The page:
You can set up in the classroom and greet students as they come in or stay after class to answer questions and get to know people a bit more. In any event, this can be a differentiator because your students will see you as engaged, interested and caring about who they are, both on and off the mat.
Use of humor
This is another one where you might read it and think, “Well, isn’t that obvious?” But keep in mind that many teachers approach yoga from a very serious perspective and their classes are very academic in nature.
Humor is often an integral part of showing your personality; it can be seen in your ability to laugh at mistakes or funny things you might say while teaching or it can be seen in the stories you tell during class that might bring a smile to the faces of your students. Sharing humor shows that you’re down to earth and are willing to take a chance to make people smile.
Integration of challenging poses
While you may always integrate Crow or Shoulder Stand into your teaching, there are many other arm balances and other postures that are considered more challenging than some of the more essential yoga poses (although it can be very hard for students to stay in Warrior 1 for a few minutes of focused breathing).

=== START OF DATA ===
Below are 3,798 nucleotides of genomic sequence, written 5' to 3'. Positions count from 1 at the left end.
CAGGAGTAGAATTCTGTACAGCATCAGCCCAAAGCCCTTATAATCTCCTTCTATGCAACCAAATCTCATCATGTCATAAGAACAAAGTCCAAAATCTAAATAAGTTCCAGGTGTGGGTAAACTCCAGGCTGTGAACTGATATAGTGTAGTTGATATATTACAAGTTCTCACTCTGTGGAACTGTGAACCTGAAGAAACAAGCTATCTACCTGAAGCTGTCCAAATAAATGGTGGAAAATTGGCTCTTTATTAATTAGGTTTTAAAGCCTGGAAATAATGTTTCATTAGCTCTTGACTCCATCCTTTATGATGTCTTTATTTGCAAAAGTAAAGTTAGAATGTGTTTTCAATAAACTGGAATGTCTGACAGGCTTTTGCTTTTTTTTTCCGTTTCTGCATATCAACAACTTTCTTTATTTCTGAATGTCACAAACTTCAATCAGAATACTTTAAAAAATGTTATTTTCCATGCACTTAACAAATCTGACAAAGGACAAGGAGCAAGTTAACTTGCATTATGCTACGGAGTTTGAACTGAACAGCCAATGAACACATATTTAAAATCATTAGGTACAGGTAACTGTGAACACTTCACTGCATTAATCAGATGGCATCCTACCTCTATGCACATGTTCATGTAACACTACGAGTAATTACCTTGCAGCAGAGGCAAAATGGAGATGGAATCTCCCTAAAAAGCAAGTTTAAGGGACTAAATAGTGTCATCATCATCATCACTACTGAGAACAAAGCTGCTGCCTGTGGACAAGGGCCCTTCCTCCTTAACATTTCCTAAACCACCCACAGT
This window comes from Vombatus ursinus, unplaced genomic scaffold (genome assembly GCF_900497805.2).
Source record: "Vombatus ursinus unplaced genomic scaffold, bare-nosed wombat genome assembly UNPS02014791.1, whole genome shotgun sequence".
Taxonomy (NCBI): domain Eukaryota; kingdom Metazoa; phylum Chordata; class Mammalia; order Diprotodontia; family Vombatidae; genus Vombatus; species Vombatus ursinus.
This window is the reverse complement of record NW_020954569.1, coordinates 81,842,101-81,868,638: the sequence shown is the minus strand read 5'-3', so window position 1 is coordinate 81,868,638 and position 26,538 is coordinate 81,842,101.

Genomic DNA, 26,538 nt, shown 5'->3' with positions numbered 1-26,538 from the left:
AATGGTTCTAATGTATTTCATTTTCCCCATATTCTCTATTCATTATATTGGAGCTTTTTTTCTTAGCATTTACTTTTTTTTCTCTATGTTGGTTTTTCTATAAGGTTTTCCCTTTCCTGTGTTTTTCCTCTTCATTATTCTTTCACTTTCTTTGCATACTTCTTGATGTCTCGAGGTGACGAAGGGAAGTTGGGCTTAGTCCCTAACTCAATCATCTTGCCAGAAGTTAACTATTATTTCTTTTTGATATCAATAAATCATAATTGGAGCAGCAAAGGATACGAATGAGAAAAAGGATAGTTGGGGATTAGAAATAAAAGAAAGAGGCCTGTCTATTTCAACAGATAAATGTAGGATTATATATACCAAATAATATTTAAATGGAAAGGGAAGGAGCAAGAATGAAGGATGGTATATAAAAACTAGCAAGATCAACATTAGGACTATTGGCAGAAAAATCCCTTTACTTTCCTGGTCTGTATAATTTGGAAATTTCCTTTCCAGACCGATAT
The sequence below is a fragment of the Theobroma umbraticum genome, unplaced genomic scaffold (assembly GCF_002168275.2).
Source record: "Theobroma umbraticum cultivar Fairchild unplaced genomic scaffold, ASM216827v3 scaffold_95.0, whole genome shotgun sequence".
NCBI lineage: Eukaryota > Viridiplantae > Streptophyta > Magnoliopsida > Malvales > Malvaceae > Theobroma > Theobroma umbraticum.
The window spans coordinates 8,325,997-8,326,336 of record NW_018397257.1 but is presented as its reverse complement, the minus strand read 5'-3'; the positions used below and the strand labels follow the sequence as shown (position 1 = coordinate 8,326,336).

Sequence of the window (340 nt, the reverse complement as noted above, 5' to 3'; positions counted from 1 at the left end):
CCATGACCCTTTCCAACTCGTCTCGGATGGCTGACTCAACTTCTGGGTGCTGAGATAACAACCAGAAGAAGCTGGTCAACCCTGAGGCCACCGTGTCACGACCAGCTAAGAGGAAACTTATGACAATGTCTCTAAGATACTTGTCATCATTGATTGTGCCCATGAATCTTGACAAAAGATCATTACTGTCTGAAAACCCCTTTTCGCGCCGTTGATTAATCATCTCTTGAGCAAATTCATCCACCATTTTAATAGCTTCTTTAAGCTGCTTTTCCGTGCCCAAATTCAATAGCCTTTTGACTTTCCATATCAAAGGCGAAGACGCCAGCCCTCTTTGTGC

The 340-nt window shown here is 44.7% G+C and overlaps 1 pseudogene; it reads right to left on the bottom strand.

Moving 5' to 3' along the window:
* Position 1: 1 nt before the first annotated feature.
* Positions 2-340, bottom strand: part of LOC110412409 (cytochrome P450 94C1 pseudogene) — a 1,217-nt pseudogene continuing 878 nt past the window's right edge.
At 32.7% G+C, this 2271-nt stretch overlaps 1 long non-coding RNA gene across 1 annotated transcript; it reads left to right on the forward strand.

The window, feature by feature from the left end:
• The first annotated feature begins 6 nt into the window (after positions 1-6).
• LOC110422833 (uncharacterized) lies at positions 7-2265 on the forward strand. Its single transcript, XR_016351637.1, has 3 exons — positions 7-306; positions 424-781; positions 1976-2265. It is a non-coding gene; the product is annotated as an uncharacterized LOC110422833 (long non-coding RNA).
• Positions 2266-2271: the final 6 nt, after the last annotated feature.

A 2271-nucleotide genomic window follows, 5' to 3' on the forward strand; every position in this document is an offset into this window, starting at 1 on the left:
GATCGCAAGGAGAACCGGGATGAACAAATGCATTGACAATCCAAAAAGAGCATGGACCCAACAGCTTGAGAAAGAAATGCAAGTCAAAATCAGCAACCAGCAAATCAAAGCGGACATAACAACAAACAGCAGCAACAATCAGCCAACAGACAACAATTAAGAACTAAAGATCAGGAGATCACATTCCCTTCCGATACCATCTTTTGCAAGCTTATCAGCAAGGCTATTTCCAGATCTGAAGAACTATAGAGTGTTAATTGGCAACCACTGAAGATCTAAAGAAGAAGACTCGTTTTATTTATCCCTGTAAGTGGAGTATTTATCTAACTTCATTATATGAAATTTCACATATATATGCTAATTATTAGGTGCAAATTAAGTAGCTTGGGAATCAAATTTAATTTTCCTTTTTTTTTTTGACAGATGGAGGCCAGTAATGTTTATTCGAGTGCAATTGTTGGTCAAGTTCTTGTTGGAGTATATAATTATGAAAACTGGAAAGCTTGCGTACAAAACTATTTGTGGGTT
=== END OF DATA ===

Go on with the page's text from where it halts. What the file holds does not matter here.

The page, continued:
If you like teaching and doing these kinds of postures, you may create sequences that build up to a particular set of arm balances or come to class with a theme in mind, such as arm binds or hip openers. Your students will come to depend on your classes to provide the basics as well as a chance to learn something new.
Creation of a yoga hybrid
More and more, there are classes that blend yoga with another discipline: pilates, weights and dance are just a few. Blended classes can help you stand out from the crowd by offering something unique that is attractive to both markets- the yoga market and the other market for the other discipline you’ve added into the mix.
Consistent weaving of yoga philosophy into the asana practice
The blending of yoga philosophy into class varies depending on the style of class you attend and the teacher’s background and knowledge. This can be done by keeping consistent to the content and presenting it at face value, as in talking about the yamas and niyamas, or it can be done by speaking to a theme in class and weaving contemporary examples in with classic yoga philosophy as a way to help people recognize the incredible applicability that these ancient principles have to modern day life.
Sharing personal stories
This happens to some degree in many classes but there are many teachers that stick to the sequence and to speaking to alignment only. By the same token, you can probably recall being in a class with someone who really opened up and shared personal stories in a way that wasn’t so much to speak about him or her, but more to draw lessons from their experiences as a way to inspire and educate.
The bottom line for all of us as yoga teachers is to have the courage and faith to share information and inspiration from our hearts and minds, both on an intellectual level but also thoughts and ideas that speak to the heart. Always be yourself, as this has always proven to be the best differentiator to help you stand out from among the crowd.